Changing the tide on Wall Street | The Triangle

Changing the tide on Wall Street

William Lukas

 

A few weeks ago, London independent stock trader Alessio Rastani said, “Ah, that’s a tough one. Ah, personally, it doesn’t matter. That’s — see — see — you see I’m a trader. I don’t really care about that kind of stuff. I go with — if I see an opportunity to make money, I go with that. So, for most traders it’s not about … we don’t really care that much how they’re gonna fix — how they are gonna fix the economy, how they’re going to fix the whole situation. Our job is to make money from it.” It is this very self-serving attitude and disregard for the common person that has led to the downward mobility and increased social stratification of both America and the world itself. Rastani’s words remind us that those groups in control of the plutocracy — the big banks, public policy groups, corporations and the upper class — will continue to seek out opportunities to make money even in times of mass economic hardship. While 9.1 percent of the country remains unemployed, this “power elite” works endlessly to combat unions as seen in Wisconsin and at Verizon Corp. most recently. As Bank of America plans to lay off over 30,000 employees over the next few years and charge customers 5 dollars per month simply for using their debit card, the highest-paid CEOs continue to earn more than what their companies pay in federal income tax. It has been almost one year since Obama decided to extend the Bush-era tax cuts and almost six months since he appointed General Electric CEO Jeffrey Immelt as the head of his Council on Jobs and Competitiveness. And who benefits from these decisions? The upper-class and corporate community. Washington remains plagued by old money and Wall Street bullies kissing their feet for candidate sponsorship.

America is not a nation of equality and opportunity. When the richest 10 percent of the population controls two-thirds of the nation’s wealth, the economic gap only increases. There is a need for fundamental change in the way that our country’s political and financial arenas operate. Between 2007 and 2009, Wall Street profits rose 720 percent, unemployment rose 102 percent and Americans’ home equity fell 35 percent. So, what does that mean? It means that our representatives in Congress and in our banks no longer reflect the interests of the majority. They represent a small percentage of people who have monopolized the means of production and exploit the middle and working classes by stripping them of workers’ rights and outsourcing to other countries for cheap labor. As Rastani remarked, “Markets are ruled right now by fear … they know the market is toast. They know the stock market is finished.” While the market itself may be ruled by fear, I believe that the citizens of the middle and working classes of America are beginning to set fear aside and take direct action — welcome to Occupy Wall Street.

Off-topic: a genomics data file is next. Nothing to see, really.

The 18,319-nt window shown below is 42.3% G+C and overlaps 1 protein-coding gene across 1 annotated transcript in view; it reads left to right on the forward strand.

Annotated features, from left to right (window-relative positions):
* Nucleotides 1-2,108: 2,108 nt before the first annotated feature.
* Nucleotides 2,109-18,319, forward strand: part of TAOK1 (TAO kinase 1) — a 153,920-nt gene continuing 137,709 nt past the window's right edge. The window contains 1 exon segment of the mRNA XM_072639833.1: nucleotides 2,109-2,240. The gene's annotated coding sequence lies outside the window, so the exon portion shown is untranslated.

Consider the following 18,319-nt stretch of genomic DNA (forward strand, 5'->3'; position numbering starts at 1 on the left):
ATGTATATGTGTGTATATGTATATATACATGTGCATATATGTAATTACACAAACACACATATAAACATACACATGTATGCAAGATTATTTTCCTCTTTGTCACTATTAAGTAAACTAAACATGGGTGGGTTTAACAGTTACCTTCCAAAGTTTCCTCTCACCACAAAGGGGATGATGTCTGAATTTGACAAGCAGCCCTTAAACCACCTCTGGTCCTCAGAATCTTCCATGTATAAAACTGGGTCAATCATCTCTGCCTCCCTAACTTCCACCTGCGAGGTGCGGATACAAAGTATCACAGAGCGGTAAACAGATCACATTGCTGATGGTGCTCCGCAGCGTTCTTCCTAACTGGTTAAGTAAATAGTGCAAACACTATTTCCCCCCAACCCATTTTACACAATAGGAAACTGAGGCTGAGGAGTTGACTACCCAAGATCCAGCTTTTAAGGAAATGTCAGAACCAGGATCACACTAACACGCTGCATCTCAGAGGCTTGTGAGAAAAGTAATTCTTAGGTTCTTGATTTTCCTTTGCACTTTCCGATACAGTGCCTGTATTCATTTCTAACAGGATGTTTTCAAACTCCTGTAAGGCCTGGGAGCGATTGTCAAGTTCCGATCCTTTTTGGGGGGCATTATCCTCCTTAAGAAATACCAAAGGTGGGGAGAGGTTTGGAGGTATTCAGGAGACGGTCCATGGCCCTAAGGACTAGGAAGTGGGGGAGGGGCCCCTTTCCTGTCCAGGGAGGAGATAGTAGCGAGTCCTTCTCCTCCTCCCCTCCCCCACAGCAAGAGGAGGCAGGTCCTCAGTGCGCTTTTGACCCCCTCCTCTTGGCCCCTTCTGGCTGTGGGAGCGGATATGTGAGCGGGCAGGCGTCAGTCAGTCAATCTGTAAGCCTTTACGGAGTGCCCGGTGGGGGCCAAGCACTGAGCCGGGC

On Saturday, Sept. 17, an estimated 1,000 people marched along Wall Street and set up camp for a powerful and indefinite objection to the longstanding marriage between corporate greed and political corruption. Inspired by the Arab Spring movements across the Middle East and North Africa, activists — young, old, employed, unemployed, with and without degrees, gay, straight, black, white and everything in between — have organized nationwide as autonomous individuals in the name of socioeconomic injustice. The protests have spread from New York to San Francisco and Los Angeles; to Denver and Chicago; to Washington, D.C.; Portland, Maine; Boston and Philadelphia. Some media outlets, the ones who have decided to actually cover the movement, have criticized the occupancies as “ineffective” and “lacking a clear agenda.” But I think the message is pretty clear: enough with the bulls–t.

On September 29, The Occupy Wall St Declaration was voted on unanimously by all members of the New York Assembly on September 29. This document highlights the grievances the 99 percent is faced with as a united and diverse group, and aims to hold Congress and corporations responsible for their exploitive and irresponsible practices. This includes: illegal foreclosure processes, despite not having the original mortgage; taking bailouts from taxpayers with impunity, and continuing to give executives exorbitant bonuses; undermining the farming system through monopolization; covering up oil spills, accidents, faulty bookkeeping, and inactive ingredients in pursuit of profit; stripping employees of the right to negotiate for better pay and safer working conditions; and holding students hostage with tens of thousands of dollars of debt among other articles illustrated in the Declaration.

Student debt. That should resonate with you. At sometime this year, it’s expected that outstanding student loan debt in the United States will hit 1 trillion dollars. You are part of that number.

The American people are tired of the foreclosures and bailouts, the censorship and misinformation, the exploitation and alienation of the democratic processes. If there is to be a more equal and unified United States, we need to start thinking, and questioning and demanding as a community of one. We can no longer bask in the tainted rays of capitalism, as it is a system that only the wealthy politicians and corporate tyrants can seriously enjoy.

Join Occupy Wall Street. We are the 99 percent.

 

William Lukas is a sophomore majoring in sociology. He can be reached at [email protected]